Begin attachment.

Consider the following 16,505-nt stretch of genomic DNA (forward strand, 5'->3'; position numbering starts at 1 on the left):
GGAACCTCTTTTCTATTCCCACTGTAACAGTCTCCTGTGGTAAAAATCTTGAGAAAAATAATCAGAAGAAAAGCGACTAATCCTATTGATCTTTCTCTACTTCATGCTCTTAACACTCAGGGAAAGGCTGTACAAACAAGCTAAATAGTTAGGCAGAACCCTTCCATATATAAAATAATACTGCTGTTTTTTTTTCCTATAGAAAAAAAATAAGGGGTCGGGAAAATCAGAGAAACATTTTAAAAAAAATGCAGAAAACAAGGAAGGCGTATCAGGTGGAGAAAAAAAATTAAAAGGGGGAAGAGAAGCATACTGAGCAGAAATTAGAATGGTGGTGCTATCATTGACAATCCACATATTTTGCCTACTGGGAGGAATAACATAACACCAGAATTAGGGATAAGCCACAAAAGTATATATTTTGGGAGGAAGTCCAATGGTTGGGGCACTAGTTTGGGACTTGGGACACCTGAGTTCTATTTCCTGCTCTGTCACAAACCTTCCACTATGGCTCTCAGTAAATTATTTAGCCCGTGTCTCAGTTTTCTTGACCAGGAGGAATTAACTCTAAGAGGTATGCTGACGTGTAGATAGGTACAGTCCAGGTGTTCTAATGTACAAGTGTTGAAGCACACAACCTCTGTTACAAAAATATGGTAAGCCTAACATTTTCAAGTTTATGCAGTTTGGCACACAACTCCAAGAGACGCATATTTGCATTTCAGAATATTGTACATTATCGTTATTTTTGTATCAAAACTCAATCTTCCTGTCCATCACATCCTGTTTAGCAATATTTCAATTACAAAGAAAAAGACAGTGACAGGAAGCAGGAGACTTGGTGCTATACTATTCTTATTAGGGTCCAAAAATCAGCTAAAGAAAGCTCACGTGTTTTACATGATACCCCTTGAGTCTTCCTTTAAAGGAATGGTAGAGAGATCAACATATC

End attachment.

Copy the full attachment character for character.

Consider the following 16,505-nt stretch of genomic DNA (forward strand, 5'->3'; position numbering starts at 1 on the left):
GGAACCTCTTTTCTATTCCCACTGTAACAGTCTCCTGTGGTAAAAATCTTGAGAAAAATAATCAGAAGAAAAGCGACTAATCCTATTGATCTTTCTCTACTTCATGCTCTTAACACTCAGGGAAAGGCTGTACAAACAAGCTAAATAGTTAGGCAGAACCCTTCCATATATAAAATAATACTGCTGTTTTTTTTTCCTATAGAAAAAAAATAAGGGGTCGGGAAAATCAGAGAAACATTTTAAAAAAAATGCAGAAAACAAGGAAGGCGTATCAGGTGGAGAAAAAAAATTAAAAGGGGGAAGAGAAGCATACTGAGCAGAAATTAGAATGGTGGTGCTATCATTGACAATCCACATATTTTGCCTACTGGGAGGAATAACATAACACCAGAATTAGGGATAAGCCACAAAAGTATATATTTTGGGAGGAAGTCCAATGGTTGGGGCACTAGTTTGGGACTTGGGACACCTGAGTTCTATTTCCTGCTCTGTCACAAACCTTCCACTATGGCTCTCAGTAAATTATTTAGCCCGTGTCTCAGTTTTCTTGACCAGGAGGAATTAACTCTAAGAGGTATGCTGACGTGTAGATAGGTACAGTCCAGGTGTTCTAATGTACAAGTGTTGAAGCACACAACCTCTGTTACAAAAATATGGTAAGCCTAACATTTTCAAGTTTATGCAGTTTGGCACACAACTCCAAGAGACGCATATTTGCATTTCAGAATATTGTACATTATCGTTATTTTTGTATCAAAACTCAATCTTCCTGTCCATCACATCCTGTTTAGCAATATTTCAATTACAAAGAAAAAGACAGTGACAGGAAGCAGGAGACTTGGTGCTATACTATTCTTATTAGGGTCCAAAAATCAGCTAAAGAAAGCTCACGTGTTTTACATGATACCCCTTGAGTCTTCCTTTAAAGGAATGGTAGAGAGATCAACATATC